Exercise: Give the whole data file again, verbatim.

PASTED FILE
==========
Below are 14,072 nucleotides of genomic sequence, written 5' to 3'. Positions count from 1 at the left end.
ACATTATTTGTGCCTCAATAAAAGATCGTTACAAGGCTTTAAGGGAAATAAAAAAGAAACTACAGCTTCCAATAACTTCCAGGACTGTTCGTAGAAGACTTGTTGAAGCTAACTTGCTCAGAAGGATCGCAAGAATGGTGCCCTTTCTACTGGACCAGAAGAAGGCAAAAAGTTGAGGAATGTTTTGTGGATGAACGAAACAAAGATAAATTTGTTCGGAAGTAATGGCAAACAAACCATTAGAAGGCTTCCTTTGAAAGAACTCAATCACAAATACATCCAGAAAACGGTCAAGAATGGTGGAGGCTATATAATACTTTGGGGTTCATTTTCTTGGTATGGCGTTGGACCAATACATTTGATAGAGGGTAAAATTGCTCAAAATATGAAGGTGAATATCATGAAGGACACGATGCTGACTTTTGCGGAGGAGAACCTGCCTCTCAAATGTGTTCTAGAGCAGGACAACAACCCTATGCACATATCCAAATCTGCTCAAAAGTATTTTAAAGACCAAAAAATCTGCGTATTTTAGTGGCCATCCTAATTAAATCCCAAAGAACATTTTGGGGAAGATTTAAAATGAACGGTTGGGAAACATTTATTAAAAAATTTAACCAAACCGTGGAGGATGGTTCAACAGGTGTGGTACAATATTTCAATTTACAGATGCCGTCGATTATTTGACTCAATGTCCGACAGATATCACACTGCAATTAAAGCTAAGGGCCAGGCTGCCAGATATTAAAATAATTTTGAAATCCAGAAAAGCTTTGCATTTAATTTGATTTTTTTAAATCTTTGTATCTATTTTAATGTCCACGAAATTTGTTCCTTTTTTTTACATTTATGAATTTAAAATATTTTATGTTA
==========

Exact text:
Below are 14,072 nucleotides of genomic sequence, written 5' to 3'. Positions count from 1 at the left end.
ACATTATTTGTGCCTCAATAAAAGATCGTTACAAGGCTTTAAGGGAAATAAAAAAGAAACTACAGCTTCCAATAACTTCCAGGACTGTTCGTAGAAGACTTGTTGAAGCTAACTTGCTCAGAAGGATCGCAAGAATGGTGCCCTTTCTACTGGACCAGAAGAAGGCAAAAAGTTGAGGAATGTTTTGTGGATGAACGAAACAAAGATAAATTTGTTCGGAAGTAATGGCAAACAAACCATTAGAAGGCTTCCTTTGAAAGAACTCAATCACAAATACATCCAGAAAACGGTCAAGAATGGTGGAGGCTATATAATACTTTGGGGTTCATTTTCTTGGTATGGCGTTGGACCAATACATTTGATAGAGGGTAAAATTGCTCAAAATATGAAGGTGAATATCATGAAGGACACGATGCTGACTTTTGCGGAGGAGAACCTGCCTCTCAAATGTGTTCTAGAGCAGGACAACAACCCTATGCACATATCCAAATCTGCTCAAAAGTATTTTAAAGACCAAAAAATCTGCGTATTTTAGTGGCCATCCTAATTAAATCCCAAAGAACATTTTGGGGAAGATTTAAAATGAACGGTTGGGAAACATTTATTAAAAAATTTAACCAAACCGTGGAGGATGGTTCAACAGGTGTGGTACAATATTTCAATTTACAGATGCCGTCGATTATTTGACTCAATGTCCGACAGATATCACACTGCAATTAAAGCTAAGGGCCAGGCTGCCAGATATTAAAATAATTTTGAAATCCAGAAAAGCTTTGCATTTAATTTGATTTTTTTAAATCTTTGTATCTATTTTAATGTCCACGAAATTTGTTCCTTTTTTTTACATTTATGAATTTAAAATATTTTATGTTA